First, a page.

ii.      Accountant’s fault caused damages to third party
                                      a.      Actual damages if based on negligence
                                      b.      Actual damages plus punitive damages may be added if
                                               based on gross negligence or fraud
Statutory Law
     Although the intention of the Securities Act was good (to protect the investing public), the legislation has been a nightmare for CPAs. (Hubbard, 2000, p 4-57)
         A.     Securities Act of 1933 ?? regulates the initial offering of securities through the mails or interstate commerce. Companies must file registration statements (R/S) and prospectus, which contain F/S           that have been audited by an independent CPA. (Hubbard, 2000, p 4-57)
                  1.      Section 11 of the Securities Act of 1933 makes it unlawful for the  initial registra­tion statement to contain an untrue material fact or to omit a material fact
                  2.      Proof requirements
                           i.       Any purchaser of registered securities may sue; the purchaser generally must prove that the specific security was offered through the R/S
                           ii.      Plaintiff (purchaser) must prove damages were incurred
                           iii.     Plaintiff must prove there was material misstatement or omission in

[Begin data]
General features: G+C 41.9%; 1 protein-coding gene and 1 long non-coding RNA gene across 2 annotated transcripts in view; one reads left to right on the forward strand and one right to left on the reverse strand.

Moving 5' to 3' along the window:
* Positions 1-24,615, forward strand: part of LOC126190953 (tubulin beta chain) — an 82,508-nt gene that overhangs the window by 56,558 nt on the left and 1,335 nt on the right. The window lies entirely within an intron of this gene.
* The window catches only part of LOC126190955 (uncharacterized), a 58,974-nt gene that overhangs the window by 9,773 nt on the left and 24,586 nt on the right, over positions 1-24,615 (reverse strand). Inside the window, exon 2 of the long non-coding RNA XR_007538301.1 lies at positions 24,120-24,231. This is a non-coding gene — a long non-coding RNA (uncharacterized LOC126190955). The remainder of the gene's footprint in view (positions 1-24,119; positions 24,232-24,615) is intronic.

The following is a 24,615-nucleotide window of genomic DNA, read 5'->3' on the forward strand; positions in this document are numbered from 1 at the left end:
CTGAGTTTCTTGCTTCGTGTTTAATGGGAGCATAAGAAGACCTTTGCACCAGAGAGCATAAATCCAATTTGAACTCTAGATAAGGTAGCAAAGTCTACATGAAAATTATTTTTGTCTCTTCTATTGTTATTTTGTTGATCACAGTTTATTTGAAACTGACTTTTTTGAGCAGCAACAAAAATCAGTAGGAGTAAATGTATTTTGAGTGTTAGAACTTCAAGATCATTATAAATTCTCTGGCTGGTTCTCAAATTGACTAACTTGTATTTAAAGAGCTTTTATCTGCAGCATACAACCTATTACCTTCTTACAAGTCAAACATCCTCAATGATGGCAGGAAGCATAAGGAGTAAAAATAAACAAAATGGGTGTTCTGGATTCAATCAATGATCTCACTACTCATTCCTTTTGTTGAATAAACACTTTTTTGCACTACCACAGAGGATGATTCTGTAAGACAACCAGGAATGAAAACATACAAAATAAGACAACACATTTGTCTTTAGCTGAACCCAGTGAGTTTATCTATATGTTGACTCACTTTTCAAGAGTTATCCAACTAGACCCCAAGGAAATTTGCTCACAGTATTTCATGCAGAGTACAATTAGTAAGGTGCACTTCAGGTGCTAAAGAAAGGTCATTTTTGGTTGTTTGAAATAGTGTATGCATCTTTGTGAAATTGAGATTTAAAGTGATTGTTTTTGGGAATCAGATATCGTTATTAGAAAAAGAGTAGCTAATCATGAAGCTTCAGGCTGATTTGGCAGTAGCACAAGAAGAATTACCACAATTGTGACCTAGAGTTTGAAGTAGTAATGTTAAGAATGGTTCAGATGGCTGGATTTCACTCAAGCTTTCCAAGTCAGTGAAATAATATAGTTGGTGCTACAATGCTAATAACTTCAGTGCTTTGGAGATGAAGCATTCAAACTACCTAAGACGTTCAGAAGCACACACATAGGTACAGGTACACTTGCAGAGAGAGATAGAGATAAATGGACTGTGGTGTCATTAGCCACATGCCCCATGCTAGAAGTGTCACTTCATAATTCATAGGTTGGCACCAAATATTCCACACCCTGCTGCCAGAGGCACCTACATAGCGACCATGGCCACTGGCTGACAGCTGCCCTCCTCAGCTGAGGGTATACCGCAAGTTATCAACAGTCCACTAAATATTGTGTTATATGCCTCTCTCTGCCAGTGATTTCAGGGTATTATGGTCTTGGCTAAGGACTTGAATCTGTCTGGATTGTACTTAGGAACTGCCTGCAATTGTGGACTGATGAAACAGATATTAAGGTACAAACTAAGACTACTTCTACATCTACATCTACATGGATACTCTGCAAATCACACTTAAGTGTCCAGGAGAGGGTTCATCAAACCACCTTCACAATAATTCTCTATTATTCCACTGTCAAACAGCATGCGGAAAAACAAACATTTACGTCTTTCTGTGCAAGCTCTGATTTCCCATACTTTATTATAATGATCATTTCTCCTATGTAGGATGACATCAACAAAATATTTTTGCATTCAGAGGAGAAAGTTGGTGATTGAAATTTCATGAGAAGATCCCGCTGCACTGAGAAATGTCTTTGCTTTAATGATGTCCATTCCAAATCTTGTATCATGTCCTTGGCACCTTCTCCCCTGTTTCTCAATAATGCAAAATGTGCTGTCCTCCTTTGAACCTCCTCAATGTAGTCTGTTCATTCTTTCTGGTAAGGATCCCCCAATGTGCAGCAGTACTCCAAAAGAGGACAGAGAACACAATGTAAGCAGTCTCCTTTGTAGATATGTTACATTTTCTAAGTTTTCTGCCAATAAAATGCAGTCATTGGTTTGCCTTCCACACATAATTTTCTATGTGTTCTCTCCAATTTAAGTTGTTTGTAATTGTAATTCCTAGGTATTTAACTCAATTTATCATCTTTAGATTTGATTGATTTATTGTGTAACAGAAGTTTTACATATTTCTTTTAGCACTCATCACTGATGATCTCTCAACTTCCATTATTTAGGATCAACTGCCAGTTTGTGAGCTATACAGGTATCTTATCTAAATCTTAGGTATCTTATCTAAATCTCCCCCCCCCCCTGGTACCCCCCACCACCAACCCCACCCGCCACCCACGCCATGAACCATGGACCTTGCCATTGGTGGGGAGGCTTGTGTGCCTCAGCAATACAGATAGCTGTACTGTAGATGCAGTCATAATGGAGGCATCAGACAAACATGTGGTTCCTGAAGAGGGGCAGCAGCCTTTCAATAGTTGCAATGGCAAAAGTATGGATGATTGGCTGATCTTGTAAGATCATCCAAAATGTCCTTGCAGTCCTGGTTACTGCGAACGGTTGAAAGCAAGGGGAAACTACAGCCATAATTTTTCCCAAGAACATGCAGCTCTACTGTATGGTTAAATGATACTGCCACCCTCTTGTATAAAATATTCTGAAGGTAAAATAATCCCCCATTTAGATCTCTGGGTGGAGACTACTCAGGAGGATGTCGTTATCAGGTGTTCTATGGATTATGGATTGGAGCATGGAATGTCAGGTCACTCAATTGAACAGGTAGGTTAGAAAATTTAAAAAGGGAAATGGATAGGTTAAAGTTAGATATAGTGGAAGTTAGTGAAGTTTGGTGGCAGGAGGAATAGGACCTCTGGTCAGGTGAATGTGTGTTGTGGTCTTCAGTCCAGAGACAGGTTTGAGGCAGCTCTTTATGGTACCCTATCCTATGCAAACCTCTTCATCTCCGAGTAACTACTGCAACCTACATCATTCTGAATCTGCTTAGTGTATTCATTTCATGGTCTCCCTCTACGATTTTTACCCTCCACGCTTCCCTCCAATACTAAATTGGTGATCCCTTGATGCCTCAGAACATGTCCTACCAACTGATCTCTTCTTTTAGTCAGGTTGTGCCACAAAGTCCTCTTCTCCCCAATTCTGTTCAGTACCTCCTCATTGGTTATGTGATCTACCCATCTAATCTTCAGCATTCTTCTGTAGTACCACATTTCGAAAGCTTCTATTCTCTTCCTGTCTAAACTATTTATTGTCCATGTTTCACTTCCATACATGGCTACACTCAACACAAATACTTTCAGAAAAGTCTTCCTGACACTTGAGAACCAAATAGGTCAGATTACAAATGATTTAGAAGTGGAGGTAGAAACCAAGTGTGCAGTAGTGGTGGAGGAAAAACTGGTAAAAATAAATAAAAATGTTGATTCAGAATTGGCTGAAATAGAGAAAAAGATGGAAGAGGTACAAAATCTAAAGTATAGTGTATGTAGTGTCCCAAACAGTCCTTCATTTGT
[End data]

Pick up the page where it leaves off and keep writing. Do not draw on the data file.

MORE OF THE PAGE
the F/S included in the R/S (Hubbard, 2000, p 4-57)
                           iv.     Plaintiff need not prove reliance on F/S (unless purchase took place
                                    after one year of the offering)
                  3.      Defenses
                           If  “ii” and “iii” above are proven, it is a prima facie case (sufficient to win
                           against the CPA unless rebutted) and shifts the burden of proof to
                           accountant who may escape liability by proving
                           i.       Due Diligence — i.e. after reasonable investiga­tion the CPA has
                           reasonable grounds to believe th(Hubbard, 2000, p 4-57)
                           at the F/S were true and there was no
                           material misstatement
                           ii.      Plaintiff knew financial statements were incorrect when investment
                           was made, or
                           iii.     Lack of causation ?? loss was due to factors other than the
                           misstatement or omission (Hubbard, 2000, p 4-57)
                  B.     Securities & Exchange Act of 1934 ??regulates subsequent trading
                  1.      Regulates securities sold on national stock exchanges